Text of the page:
Governor Carney Releases Update on Delaware’s COVID-19 Response

Churches may conduct outside gatherings; applications available for restaurant outdoor seating

WILMINGTON, Del. – Governor John Carney on Saturday released an update on Delaware’s response to COVID-19. On Friday afternoon, Governor Carney signed the 19th modification to his State of Emergency declaration, formalizing steps taken earlier in the week to allow restaurants to expand outdoor seating capacity.

All Delaware food and drink establishments may apply to their local municipal or county jurisdiction with plans to expand outdoor seating. The Delaware Office of Alcohol Beverage Control also will review plans submitted by applicants with liquor licenses. Delaware restaurants and bars are scheduled to open their indoor spaces at 30 percent of stated fire capacity during Phase 1 of Delaware’s economic reopening, beginning June 1.

Click here for the outdoor seating application for Delaware restaurants.

“We want everyone to enjoy Delaware’s great restaurants, bars and craft breweries, but we’re asking that you do so safely, in a way that protects our neighbors and members of all of our families,” said Governor Carney. “We know Delaware’s hospitality industry has been hit especially hard by this crisis. Our hope is this change will allow restaurants, bars, and craft breweries to safely expand their businesses outdoors.”

To help Delaware businesses prepare for reopening, the State of Delaware launched a new Business to Business Toolkit to help connect businesses with vendors selling masks, gloves, and other protective supplies. The toolkit includes a listing of self-reported information from suppliers that responded to the Governor Carney’s Community Call-to-Action. Vendors with available supplies can complete this form to be added to the vendor list. Businesses should conduct appropriate due diligence to verify the vendor information prior to contracting for products or services.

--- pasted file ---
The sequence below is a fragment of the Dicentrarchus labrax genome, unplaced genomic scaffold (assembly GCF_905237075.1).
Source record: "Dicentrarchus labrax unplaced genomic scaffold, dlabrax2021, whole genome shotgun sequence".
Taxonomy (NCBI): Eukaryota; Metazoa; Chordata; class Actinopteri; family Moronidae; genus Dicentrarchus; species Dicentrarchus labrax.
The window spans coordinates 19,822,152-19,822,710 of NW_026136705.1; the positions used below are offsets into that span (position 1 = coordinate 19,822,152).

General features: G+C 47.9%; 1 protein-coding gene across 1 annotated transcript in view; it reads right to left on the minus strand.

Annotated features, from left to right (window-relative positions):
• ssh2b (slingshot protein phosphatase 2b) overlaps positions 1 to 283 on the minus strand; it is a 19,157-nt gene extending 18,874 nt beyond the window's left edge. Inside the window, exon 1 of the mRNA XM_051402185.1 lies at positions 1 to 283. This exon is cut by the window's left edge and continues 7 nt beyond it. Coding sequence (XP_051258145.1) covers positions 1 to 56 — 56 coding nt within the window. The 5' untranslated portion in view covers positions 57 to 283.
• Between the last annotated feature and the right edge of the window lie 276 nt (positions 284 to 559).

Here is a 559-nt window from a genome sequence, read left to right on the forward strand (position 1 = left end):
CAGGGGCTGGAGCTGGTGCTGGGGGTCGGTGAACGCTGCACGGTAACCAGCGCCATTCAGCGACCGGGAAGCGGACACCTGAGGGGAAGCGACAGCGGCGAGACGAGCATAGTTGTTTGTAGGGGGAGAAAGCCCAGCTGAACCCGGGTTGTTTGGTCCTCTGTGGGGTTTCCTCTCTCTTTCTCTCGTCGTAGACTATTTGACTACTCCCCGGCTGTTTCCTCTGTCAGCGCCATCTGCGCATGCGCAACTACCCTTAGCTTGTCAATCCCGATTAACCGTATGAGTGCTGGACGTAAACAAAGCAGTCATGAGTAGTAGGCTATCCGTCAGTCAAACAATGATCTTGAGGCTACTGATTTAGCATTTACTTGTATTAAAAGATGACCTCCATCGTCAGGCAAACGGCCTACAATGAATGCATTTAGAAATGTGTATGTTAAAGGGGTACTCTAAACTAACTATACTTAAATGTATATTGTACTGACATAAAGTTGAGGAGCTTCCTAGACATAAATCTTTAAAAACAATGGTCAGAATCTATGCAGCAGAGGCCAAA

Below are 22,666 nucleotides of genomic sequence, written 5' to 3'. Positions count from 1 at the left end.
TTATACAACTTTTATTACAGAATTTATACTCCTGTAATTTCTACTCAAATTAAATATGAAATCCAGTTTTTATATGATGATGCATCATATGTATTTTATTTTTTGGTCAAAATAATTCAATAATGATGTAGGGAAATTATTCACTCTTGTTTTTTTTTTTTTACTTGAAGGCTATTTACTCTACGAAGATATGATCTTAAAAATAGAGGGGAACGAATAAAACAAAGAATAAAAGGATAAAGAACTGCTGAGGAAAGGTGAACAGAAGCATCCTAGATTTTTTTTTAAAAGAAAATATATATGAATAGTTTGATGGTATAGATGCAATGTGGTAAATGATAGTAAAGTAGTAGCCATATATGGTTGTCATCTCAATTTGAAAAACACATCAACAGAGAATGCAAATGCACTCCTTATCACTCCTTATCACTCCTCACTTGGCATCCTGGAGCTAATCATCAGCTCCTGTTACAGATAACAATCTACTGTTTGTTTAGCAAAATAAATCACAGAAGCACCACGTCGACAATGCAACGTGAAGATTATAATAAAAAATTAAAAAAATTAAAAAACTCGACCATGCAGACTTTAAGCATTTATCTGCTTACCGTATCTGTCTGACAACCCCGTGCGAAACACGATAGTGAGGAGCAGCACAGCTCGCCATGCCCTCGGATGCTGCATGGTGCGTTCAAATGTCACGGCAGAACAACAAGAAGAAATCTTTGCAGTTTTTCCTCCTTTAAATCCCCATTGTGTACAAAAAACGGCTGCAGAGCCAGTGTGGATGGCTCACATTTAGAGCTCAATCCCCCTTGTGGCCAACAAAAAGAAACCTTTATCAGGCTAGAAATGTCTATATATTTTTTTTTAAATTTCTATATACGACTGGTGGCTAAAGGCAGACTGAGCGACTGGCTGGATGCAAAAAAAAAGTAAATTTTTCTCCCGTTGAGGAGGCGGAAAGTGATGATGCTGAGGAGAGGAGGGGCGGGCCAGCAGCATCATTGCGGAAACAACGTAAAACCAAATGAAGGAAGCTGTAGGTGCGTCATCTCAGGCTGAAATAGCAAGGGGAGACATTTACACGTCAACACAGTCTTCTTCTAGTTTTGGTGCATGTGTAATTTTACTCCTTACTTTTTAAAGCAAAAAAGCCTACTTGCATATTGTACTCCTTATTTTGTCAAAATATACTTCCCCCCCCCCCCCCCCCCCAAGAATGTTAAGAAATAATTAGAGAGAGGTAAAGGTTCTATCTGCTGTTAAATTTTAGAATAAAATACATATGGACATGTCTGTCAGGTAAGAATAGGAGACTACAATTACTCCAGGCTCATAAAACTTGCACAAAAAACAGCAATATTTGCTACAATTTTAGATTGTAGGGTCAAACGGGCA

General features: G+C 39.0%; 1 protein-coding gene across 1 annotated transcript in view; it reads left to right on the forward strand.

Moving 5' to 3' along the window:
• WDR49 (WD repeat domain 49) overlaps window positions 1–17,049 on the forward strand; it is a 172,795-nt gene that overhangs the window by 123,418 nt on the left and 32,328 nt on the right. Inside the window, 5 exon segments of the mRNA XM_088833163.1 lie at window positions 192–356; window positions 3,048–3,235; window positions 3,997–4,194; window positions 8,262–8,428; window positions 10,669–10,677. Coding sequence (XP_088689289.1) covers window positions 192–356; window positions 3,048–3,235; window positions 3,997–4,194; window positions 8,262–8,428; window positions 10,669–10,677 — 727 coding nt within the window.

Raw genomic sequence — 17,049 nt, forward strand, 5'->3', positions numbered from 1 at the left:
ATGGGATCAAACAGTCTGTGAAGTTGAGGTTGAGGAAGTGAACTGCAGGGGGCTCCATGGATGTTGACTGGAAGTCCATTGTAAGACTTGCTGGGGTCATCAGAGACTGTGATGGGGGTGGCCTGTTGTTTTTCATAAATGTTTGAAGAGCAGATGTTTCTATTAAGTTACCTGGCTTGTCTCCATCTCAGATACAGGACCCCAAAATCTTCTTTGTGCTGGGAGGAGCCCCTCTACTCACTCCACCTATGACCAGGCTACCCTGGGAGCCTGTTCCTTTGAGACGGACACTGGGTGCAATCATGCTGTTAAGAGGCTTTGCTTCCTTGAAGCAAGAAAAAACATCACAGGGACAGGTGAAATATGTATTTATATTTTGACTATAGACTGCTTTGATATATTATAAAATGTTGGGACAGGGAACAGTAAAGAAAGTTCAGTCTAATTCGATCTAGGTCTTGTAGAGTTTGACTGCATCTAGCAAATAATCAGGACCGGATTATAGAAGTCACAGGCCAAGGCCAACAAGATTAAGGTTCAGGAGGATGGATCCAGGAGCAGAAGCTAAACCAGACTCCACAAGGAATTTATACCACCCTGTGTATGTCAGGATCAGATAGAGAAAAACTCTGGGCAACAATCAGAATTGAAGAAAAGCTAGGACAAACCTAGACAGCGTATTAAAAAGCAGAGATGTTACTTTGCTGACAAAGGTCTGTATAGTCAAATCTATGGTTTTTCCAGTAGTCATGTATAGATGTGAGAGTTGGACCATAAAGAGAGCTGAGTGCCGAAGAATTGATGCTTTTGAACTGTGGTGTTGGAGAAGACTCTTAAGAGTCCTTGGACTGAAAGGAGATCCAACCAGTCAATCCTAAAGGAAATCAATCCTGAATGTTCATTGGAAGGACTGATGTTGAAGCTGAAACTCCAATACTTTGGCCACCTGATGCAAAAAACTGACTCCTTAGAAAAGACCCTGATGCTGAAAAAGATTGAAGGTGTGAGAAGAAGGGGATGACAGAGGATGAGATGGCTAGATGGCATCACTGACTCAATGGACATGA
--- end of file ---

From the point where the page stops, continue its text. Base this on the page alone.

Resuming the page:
Governor Carney and the Delaware Division of Public Health (DPH) also updated guidance for Delaware churches and other communities of worship on Saturday. Delaware churches and houses of worship may conduct outdoor services without limitations on gathering sizes, as long as they follow social distancing and other basic health precautions, including around handwashing and face coverings.

Communities of worship must post signage detailing basic health precautions, including information about social distancing, frequent hand washing, and the use of face coverings. Churches and houses of worship also should discourage parishioners 65 and older from attending services, because of their greater risk of becoming infected with COVID-19 and falling seriously ill.

All Delaware houses of worship have been deemed essential under Delaware’s stay-at-home order since Governor signed the order on Sunday, March 22.

Read the 19th modification to Governor Carney’s State of Emergency declaration.

“Delawareans have fundamental right to practice their faith, but we need everyone to do so safely. You don’t have a right to get others sick,” said Governor Carney. “This is a serious disease. Keep your distance. Wear a face covering. Wash or sanitize your hands frequently. All of Delaware’s restrictions are based on public health guidance. More than 300 Delawareans, and nearly 100,000 Americans, have died from this terrible disease. These precautions are not intended to be an annoyance. They’re intended to limit transmission of COVID-19 and save as many lives as we can.”

For additional details about Delaware’s economic reopening, visit

Anyone with a question about COVID-19, should call Delaware 2-1-1, or email Individuals who are deaf or hard of hearing can text their ZIP code to 898-211. Hours of operation are 8 a.m. to 9 p.m. Monday through Friday; 9 a.m. to 5 p.m. Saturday and Sunday. Medical-related questions related to testing, symptoms, and health-related guidance can also be submitted by email at

 DPH will continue to update the public as more information becomes available. For the latest on Delaware’s response, go to


Governor Carney Announces Interim Steps Allowing Small Businesses; Universal Testing in Nursing Homes

Retail, hair dressers able to resume limited services while maintaining health guidelines

WILMINGTON, Del. – Governor John Carney on Tuesday announced a series of interim steps allowing small businesses to resume limited operations effective 8:00 a.m. on Friday, May 8.

The goal of the interim steps is to provide economic relief to Delaware citizens and businesses who are struggling financially – while maintaining strict adherence to health and safety guidelines. The steps also will help as Delawareans and Delaware businesses adapt to new ways of operating once Phase 1 begins.